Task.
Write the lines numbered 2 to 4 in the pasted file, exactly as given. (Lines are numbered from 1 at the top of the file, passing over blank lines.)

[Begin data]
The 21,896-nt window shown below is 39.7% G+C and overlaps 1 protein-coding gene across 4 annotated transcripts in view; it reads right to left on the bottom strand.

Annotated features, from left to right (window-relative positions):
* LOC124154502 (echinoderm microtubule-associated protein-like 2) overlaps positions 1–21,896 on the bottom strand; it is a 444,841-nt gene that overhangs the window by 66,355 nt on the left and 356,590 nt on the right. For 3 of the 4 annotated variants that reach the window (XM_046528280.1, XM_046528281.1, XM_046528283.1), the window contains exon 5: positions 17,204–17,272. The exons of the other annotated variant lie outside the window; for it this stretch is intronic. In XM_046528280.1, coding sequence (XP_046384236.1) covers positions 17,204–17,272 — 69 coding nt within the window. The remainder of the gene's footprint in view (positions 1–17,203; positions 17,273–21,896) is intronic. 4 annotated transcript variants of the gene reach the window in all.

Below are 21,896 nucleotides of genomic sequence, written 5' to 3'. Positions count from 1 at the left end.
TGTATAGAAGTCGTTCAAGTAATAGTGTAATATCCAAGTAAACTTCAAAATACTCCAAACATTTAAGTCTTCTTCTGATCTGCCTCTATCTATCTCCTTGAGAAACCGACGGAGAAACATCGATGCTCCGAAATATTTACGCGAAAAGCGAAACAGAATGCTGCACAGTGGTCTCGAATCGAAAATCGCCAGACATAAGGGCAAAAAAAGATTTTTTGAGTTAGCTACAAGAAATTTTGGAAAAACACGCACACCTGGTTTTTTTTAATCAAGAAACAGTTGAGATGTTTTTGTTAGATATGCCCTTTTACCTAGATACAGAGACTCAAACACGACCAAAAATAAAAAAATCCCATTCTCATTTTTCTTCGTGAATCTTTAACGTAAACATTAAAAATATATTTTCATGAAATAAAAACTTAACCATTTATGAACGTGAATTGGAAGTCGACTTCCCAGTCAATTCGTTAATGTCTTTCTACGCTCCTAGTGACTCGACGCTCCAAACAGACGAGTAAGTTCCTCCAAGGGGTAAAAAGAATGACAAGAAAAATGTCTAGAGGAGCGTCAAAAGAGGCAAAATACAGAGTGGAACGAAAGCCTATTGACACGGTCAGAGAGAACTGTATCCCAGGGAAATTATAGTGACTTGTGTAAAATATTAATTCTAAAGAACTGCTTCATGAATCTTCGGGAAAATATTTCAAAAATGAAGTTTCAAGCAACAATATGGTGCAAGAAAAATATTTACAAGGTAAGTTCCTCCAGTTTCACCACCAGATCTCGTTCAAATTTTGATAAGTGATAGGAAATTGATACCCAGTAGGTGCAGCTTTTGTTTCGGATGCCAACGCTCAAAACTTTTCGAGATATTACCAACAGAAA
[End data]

Annotated features, from left to right (window-relative positions):
* LOC124154502 (echinoderm microtubule-associated protein-like 2) overlaps positions 1–21,896 on the bottom strand; it is a 444,841-nt gene that overhangs the window by 66,355 nt on the left and 356,590 nt on the right. For 3 of the 4 annotated variants that reach the window (XM_046528280.1, XM_046528281.1, XM_046528283.1), the window contains exon 5: positions 17,204–17,272. The exons of the other annotated variant lie outside the window; for it this stretch is intronic. In XM_046528280.1, coding sequence (XP_046384236.1) covers positions 17,204–17,272 — 69 coding nt within the window. The remainder of the gene's footprint in view (positions 1–17,203; positions 17,273–21,896) is intronic. 4 annotated transcript variants of the gene reach the window in all.

Below are 21,896 nucleotides of genomic sequence, written 5' to 3'. Positions count from 1 at the left end.